They may be a minority, but they are attempting to make their voices heard.
All semester, Temple College Republicans has been working hard to get its message out across campus and in the city to help the campaign of Sen. John McCain.
Through debating on campus, campaigning off campus, hanging signs and making phone calls, members of College Republicans try to push past their minority status on campus to get their voices heard.
“To get our message out this year, the Temple College Republicans [members] have been volunteering heavily, not just in Philadelphia, but in the surrounding counties as well,” said Brian McGovern, president of College Republicans.
“I take any opportunity I can to speak with students or anyone else who is willing to listen,” the senior political science major added. “Direct dialogue is truly the best way to reach a person and put things into perspective.”
Joseph Koons, a junior finance major and secretary of the College Republicans, agrees with McGovern.
“I, with my fellow College Republicans, have helped with phone-banking and have volunteered at various political events,” he said. “We have also had information tables around campus, debated at forums and recruited new members at Temple Fest and Spring Fling.”
With the excitement surrounding the historic presidential election and for many experiencing their first time voting, McGovern said membership in the College Republicans has dramatically increased since last semester.
“When I first joined, every meeting included me and five other members,” he said. “Since becoming president of the group, our biggest problem at meetings often seems to be where we can find extra chairs to fit everyone in.”
“This semester we have seen an increase in membership,” finance major Bill Rennie said. “I have seen and talked to many Democrats that looked past Obama’s eloquence and rhetoric and actually recognize that his plans for the country will not help us.”
Last Wednesday during the College Republicans’ meeting, about 20 student Republicans exchanged campaigning experiences and other stories.
Robert Nix, the Republican candidate for State Senate 3rd District, spoke at the meeting. Nix, a graduate from the Beasley School of Law, emphasized the significance of offering Philadelphia residents a choice. Nix said 81 percent of the district is made of up registered Democrats.
“I’m running to set an example of what public service should be,” Nix said.
Students at the meeting grumbled in response to the statistic, suggesting Temple’s numbers were probably less favorable to their party.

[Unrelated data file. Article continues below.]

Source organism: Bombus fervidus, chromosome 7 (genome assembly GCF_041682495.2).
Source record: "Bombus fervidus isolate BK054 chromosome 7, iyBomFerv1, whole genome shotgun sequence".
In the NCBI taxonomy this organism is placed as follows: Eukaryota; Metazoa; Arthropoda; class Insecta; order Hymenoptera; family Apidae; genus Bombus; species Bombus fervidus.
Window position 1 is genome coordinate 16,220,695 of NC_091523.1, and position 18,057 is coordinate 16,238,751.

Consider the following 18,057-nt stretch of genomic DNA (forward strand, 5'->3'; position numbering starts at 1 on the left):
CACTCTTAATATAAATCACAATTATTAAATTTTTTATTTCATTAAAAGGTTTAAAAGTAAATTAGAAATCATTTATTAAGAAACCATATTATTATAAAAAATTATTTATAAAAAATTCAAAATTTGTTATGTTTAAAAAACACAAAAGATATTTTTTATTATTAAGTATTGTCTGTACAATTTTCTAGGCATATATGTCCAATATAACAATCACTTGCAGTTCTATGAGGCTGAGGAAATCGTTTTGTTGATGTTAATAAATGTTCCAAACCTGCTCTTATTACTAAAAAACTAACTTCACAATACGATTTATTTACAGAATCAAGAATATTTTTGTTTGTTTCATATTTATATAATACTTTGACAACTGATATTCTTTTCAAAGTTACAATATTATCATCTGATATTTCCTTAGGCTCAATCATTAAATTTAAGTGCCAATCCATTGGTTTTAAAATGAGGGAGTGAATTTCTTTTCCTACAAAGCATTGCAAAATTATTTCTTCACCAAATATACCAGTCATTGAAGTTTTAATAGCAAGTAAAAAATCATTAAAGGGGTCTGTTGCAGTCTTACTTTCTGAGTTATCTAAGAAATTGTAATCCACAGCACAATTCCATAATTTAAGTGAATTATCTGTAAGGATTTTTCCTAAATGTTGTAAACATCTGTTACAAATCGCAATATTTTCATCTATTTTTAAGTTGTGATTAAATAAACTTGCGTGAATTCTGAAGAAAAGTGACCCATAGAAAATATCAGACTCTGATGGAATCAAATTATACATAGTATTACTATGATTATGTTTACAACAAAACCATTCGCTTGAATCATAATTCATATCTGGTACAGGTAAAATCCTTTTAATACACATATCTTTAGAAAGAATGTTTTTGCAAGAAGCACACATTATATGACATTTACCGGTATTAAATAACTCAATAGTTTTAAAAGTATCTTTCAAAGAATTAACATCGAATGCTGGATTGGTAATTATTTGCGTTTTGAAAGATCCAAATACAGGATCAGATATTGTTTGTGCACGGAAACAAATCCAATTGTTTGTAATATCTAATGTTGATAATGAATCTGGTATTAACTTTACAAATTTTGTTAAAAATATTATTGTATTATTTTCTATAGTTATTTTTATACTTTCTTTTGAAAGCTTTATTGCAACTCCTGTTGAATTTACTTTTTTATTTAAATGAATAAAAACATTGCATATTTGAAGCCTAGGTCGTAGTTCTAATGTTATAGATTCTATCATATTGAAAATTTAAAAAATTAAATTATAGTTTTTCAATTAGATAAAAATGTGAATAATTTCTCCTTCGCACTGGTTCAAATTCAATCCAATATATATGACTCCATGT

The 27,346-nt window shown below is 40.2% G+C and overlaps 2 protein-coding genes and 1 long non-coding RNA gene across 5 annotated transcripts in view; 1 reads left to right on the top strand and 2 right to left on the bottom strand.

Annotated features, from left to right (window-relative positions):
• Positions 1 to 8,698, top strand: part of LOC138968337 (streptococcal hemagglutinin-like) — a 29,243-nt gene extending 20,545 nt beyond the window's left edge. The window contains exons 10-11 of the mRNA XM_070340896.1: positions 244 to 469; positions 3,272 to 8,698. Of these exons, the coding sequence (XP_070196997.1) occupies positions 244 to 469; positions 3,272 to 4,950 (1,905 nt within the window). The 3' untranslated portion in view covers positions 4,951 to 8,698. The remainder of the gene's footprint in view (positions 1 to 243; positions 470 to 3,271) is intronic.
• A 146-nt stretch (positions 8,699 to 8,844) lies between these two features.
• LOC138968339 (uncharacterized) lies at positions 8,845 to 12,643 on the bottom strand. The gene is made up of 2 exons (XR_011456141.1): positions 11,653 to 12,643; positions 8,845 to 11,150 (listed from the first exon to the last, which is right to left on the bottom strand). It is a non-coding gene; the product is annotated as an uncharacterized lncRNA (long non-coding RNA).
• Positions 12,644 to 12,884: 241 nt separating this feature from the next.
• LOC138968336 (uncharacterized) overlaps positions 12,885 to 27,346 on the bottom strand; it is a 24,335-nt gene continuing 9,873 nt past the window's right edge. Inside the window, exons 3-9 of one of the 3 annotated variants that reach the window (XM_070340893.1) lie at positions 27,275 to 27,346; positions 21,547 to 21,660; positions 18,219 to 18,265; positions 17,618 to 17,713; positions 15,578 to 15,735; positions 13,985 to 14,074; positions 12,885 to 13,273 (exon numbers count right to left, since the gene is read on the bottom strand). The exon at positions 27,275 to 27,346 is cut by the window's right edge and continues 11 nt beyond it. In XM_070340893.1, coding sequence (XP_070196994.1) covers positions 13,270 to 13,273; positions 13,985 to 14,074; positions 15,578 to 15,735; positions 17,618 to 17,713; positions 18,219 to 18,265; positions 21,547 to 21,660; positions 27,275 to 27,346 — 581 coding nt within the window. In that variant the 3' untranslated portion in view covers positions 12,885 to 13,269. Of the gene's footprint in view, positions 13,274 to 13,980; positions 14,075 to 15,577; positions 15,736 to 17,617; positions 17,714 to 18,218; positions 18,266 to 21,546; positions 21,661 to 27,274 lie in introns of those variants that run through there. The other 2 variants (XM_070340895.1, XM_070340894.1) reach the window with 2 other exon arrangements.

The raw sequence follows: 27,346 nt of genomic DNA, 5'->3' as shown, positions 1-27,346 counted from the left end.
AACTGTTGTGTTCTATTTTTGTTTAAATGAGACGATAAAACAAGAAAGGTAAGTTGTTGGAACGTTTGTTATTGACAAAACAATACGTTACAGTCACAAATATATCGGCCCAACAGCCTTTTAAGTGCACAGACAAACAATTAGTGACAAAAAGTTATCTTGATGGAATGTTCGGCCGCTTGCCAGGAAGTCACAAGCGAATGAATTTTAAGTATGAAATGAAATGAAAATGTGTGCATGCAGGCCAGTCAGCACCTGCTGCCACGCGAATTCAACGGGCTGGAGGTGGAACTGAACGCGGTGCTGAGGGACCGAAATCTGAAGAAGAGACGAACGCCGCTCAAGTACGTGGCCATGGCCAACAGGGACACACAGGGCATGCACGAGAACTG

The majority of students at Temple are registered Democrats, but members of the College Republicans said they do not let that discourage them. Many said despite sometimes feeling singled out, they do not hide their conservative beliefs and are encouraged to participate in open dialogue with more liberal students.
“Obviously, we are the political minority here on campus, but that is not a bad thing. It is just a challenge for us to share our beliefs with others,” said Rennie, who is the executive director of the organization.
“Being a Republican on Temple’s campus can be tough for some people. You often feel marginalized by the very vocal liberal majority,” McGovern said. “Temple is a good place for political discourse. I often find myself entrenched in deep discussions with students I barely know, defending my views and listening to theirs.”
“Temple students and faculty haven’t given me too much grief over my views. Their views might be very liberal, but they are generally open to political discourse,” Koons said.
McGovern said the liberal presence on campus is misleading.
“There are more Republicans on this campus than you’d think,” McGovern said. “After our debate with the College Democrats, I received numerous e-mails from total strangers saying that we changed their vote and knowing that just makes this whole thing seem even more worthwhile.”
Regardless of students’ political affiliations, the group encourages everyone to vote.
“While we did not have as vast a registration as the Democrats did, we do believe that everyone’s voice should be heard, no matter what candidate they support,” McGovern said. “The right to vote is one that many people throughout the world do not enjoy and would even die for. It’s not just a right, but also a responsibility.”
After the mayhem of the busy election season clears up, the College Republicans will be working with the Temple College Democrats to plan events and fundraise. After the election, the organization will host more outreach events and continue to recruit new members.
“After this election is over, look out for a lot of events being co-sponsored between the College Republicans and the College Democrats,” McGovern said. “[Elizabeth Hanson, president of the College Democrats], and I have been building a great relationship between our organizations over the past year, and I am proud to say that here at Temple we can set our differences aside, reach across the aisle and better our campus together. I wish that Congress would take a cue from us sometimes.”
Valerie Rubinsky can be reached at email@example.com.